Noticeably absent from this volume is a chapter devoted to U.S. basing and prepositioned stocks in the Philippines, an omission that, given the Philippines’ recent pivot to China, potentially warrants an updated and expanded edition. Despite the omission, in a particularly salient chapter on "U.S. Bases and Domestic Politics in Central Asia," Alexander Cooley examines the vulnerability of U.S. bases abroad to the pressures of domestic politics of their host governments and the potential for U.S. bases to cause “downstream political problems and obstacles.”[3] In another chapter, Chris Rahman demonstrates how Singapore’s stock rose and became an important security cooperation and logistics hub for the United States after the Philippines shuttered American bases in 1991.[4] Taken together, these excellent chapters underscore the importance of creating a regional network of expeditionary basing options and cooperative security facilities that can be expanded to meet emergent crises or rapidly abandoned when manipulation by host nation domestic politics outweighs the advantage gained through continued presence. Such an approach would provide strategic options in a critical region of the world and because other options exist, could mitigate the depth to which host nations could pressure American policymakers.    

Though the work is primarily focused on the role naval and air forces and their relationship to the constellation of American bases in the Pacific, it does highlight the importance of land bases and cooperative security locations to project power. Future editions of this work would benefit from a more thorough examination of basing considerations, capabilities, and limitations for land forces of the United States.

To prepare intellectually for the future of armed conflict, in 2014 then-Major General H.R. McMaster recommended the study of war and warfare in “depth, breadth, and context.” Whereas introductory volumes such as American Defense Policy edited by Bolt, Coletta, and Shackelford and U.S. Defense Politics: The Origins of Security Policy edited by Sapolsky, Gholz, and Talmadge provide their readers breadth, where Rebalancing U.S. Forces shines is in the tremendous depth and contemporary context it provides. The strength of this volume is that it dives deep into a topic of contemporary importance and examines it in a regional context; “[a] global survey of the U.S. overseas military posture would inevitably be unwieldy or else superficial.”[5] Indeed, Carnes Lord and Andrew S. Erickson have found the appropriate balance between depth, breadth, and context.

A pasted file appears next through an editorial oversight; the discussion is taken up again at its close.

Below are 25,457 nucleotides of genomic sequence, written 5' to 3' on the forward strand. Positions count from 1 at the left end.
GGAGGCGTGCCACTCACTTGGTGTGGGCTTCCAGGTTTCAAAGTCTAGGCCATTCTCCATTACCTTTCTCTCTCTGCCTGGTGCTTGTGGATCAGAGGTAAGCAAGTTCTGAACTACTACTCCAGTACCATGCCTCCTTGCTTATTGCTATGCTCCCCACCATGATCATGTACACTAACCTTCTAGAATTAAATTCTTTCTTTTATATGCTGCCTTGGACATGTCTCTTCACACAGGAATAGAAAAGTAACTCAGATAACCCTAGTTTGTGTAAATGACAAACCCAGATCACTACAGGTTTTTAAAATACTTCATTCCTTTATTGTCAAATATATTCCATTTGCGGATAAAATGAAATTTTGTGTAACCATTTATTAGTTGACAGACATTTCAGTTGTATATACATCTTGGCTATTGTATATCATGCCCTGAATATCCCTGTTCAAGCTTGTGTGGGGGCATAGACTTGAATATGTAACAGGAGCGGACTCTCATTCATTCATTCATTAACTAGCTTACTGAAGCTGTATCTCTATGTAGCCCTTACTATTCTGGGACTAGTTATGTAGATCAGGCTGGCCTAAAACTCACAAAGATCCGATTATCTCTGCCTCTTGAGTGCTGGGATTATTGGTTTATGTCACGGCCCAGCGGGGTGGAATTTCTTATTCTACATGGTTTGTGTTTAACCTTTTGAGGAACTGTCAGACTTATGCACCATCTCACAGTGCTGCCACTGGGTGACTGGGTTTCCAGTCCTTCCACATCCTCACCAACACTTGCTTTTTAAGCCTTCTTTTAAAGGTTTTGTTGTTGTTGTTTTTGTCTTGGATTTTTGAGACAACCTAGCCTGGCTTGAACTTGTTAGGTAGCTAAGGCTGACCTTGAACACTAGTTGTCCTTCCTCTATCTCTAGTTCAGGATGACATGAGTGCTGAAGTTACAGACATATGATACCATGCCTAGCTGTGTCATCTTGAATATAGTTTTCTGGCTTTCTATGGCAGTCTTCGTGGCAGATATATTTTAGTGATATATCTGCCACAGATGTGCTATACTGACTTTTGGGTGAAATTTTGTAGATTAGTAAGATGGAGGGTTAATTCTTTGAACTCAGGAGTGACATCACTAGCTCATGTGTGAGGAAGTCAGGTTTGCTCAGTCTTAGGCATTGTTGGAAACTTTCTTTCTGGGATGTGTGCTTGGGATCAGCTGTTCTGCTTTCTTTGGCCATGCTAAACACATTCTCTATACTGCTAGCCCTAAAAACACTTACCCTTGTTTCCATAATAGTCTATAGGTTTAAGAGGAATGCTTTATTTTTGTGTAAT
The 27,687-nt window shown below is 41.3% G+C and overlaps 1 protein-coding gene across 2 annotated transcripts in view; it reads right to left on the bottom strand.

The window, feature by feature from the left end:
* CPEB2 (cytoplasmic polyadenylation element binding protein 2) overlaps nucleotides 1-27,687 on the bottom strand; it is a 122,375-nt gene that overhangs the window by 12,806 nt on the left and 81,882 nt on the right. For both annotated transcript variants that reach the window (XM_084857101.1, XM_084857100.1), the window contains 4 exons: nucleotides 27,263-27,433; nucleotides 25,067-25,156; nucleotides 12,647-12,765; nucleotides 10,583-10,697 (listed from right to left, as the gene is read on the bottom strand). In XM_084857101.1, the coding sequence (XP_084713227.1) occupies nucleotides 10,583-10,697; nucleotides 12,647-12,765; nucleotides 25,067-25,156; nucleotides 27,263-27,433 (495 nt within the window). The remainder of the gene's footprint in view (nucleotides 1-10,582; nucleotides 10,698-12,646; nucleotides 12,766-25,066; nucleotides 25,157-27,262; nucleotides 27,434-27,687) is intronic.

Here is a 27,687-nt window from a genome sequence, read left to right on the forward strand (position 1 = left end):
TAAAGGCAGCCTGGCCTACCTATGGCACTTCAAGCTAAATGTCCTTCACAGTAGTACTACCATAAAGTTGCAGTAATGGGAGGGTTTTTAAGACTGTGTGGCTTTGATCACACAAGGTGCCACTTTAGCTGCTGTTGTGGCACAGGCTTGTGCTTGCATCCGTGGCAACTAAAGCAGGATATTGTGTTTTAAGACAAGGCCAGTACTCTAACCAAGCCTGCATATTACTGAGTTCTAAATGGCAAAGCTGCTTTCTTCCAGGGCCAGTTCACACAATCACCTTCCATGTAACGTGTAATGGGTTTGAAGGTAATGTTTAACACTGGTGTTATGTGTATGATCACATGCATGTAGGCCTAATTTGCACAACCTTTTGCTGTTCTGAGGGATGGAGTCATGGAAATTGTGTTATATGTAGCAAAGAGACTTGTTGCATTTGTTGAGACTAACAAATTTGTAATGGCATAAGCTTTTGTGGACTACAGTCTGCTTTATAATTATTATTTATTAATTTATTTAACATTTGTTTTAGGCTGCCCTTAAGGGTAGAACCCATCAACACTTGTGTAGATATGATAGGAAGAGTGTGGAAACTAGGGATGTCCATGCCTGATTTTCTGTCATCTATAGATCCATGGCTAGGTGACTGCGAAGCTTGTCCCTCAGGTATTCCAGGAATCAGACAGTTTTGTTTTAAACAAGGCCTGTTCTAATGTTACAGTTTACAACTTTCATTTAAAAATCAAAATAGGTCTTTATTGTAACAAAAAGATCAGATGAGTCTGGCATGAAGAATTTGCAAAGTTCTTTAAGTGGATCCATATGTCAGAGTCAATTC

What I found especially tantalizing in reading Rebalancing U.S. Forces was that it is based on the controversial premise that the capacity to win land wars in East Asia is not a necessary condition for maintaining strong military influence in the region.[6] “The key to America’s power projection in the region is control of the air and sea,” contributing authors Andrew Erickson and Justin Mikolay argue.[7] While this may be a case of where you stand depends on where you sit, as the volume was compiled by the Naval War College and published by the Naval Institute Press, I found the underlying assumption compelling and worth pursuing. Assuming this to be true, then, alternatives to costly and vulnerable land bases become particularly salient, especially in an era when potential adversaries pursue strategies that deny or degrade American access to the Pacific. In reflecting on what all conflicts have in common, however, I find that they are fought for control of territory, people, and resources. Moreover, the capacity to win land wars is essential to reassure allies and deter potential adversaries. In light of this, I find that the capacity to fight and win land wars in East Asia remains relevant, though I think reading Rebalancing U.S. Forces underscores the importance of jointness in the approach.

Rebalancing U.S. Forces: Basing and Forward Presence in the Asia-Pacific is an essential introduction to U.S. basing in the Pacific for defense and intelligence analysts, military planners, and strategists, and is recommended reading for students of security studies. So important is the Indo-Asia-Pacific theater that by 2020 the U.S. Navy expects to have as many as 60% of its ships and aircraft based in the region.[8] It has become, as Hillary Clinton described in 2011, a key driver of global politics.[9] It is evident after reading this volume that for the United States to remain strategically relevant, to demonstrate credible commitment to its allies and offer credible deterrents to its adversaries, it must rebalance and reexamine its basing network in the Asia/Pacific. Rebalancing U.S. Forces is an excellent start to that reexamination.

Christopher Mercado is an officer in the U.S. Army with extensive experience between Iraq, Afghanistan, Africa, and the West Bank and has served as a Division Planner for the Pacific Pathways Exercise. Chris earned his M.A. in Security Studies from Georgetown University’s School of Foreign Service in 2016 as a Downing Scholar of the Combating Terrorism Center at West Point. The views expressed in this review are those of the author and do not reflect the official policy or position of the U.S. of the Army, Department of Defense, or the U.S. Government.

This article appeared originally at Strategy Bridge.


[1] Lord, Carnes, and Andrew S. Erickson, eds. Rebalancing U.S. Forces: Basing and Forward Presence in the Asia-Pacific. Annapolis: Naval Institute Press, 2014, 150.

[2] Ibid., xii.

[3] Ibid., 195.

[4] Ibid., 119.

[5] Ibid., 5.

[6] Ibid., 16.

[7] Ibid.

[8] United States Navy Department. A Cooperative Strategy for 21st Century Seapower. Washington, DC, 2007, 11.

[9] Clinton, Hillary R. "America's Pacific Century." Foreign Policy, November 2011